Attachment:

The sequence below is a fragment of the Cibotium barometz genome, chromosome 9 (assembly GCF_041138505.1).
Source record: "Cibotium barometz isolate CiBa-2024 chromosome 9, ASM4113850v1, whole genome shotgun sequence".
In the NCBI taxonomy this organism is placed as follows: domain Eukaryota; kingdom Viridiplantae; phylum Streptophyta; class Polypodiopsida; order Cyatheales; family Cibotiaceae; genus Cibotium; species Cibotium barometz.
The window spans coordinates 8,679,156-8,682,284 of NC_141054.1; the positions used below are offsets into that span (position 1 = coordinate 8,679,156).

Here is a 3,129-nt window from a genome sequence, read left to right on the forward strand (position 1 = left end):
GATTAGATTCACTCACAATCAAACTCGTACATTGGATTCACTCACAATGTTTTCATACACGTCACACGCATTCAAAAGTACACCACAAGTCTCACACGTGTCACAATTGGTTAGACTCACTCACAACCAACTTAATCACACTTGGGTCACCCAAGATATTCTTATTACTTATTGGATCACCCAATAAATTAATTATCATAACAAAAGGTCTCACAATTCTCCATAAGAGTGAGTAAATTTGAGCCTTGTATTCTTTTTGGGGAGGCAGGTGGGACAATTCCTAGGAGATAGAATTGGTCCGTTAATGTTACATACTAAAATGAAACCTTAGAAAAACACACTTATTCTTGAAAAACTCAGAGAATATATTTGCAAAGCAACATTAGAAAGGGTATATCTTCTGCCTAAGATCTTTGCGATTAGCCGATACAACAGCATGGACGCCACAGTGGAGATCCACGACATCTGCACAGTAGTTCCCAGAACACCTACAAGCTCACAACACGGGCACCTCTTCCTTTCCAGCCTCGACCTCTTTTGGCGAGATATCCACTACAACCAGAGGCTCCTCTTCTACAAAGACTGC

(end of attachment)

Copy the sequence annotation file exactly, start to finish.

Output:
The sequence below is a fragment of the Cibotium barometz genome, chromosome 9 (assembly GCF_041138505.1).
Source record: "Cibotium barometz isolate CiBa-2024 chromosome 9, ASM4113850v1, whole genome shotgun sequence".
In the NCBI taxonomy this organism is placed as follows: domain Eukaryota; kingdom Viridiplantae; phylum Streptophyta; class Polypodiopsida; order Cyatheales; family Cibotiaceae; genus Cibotium; species Cibotium barometz.
The window spans coordinates 8,679,156-8,682,284 of NC_141054.1; the positions used below are offsets into that span (position 1 = coordinate 8,679,156).

Here is a 3,129-nt window from a genome sequence, read left to right on the forward strand (position 1 = left end):
GATTAGATTCACTCACAATCAAACTCGTACATTGGATTCACTCACAATGTTTTCATACACGTCACACGCATTCAAAAGTACACCACAAGTCTCACACGTGTCACAATTGGTTAGACTCACTCACAACCAACTTAATCACACTTGGGTCACCCAAGATATTCTTATTACTTATTGGATCACCCAATAAATTAATTATCATAACAAAAGGTCTCACAATTCTCCATAAGAGTGAGTAAATTTGAGCCTTGTATTCTTTTTGGGGAGGCAGGTGGGACAATTCCTAGGAGATAGAATTGGTCCGTTAATGTTACATACTAAAATGAAACCTTAGAAAAACACACTTATTCTTGAAAAACTCAGAGAATATATTTGCAAAGCAACATTAGAAAGGGTATATCTTCTGCCTAAGATCTTTGCGATTAGCCGATACAACAGCATGGACGCCACAGTGGAGATCCACGACATCTGCACAGTAGTTCCCAGAACACCTACAAGCTCACAACACGGGCACCTCTTCCTTTCCAGCCTCGACCTCTTTTGGCGAGATATCCACTACAACCAGAGGCTCCTCTTCTACAAAGACTGC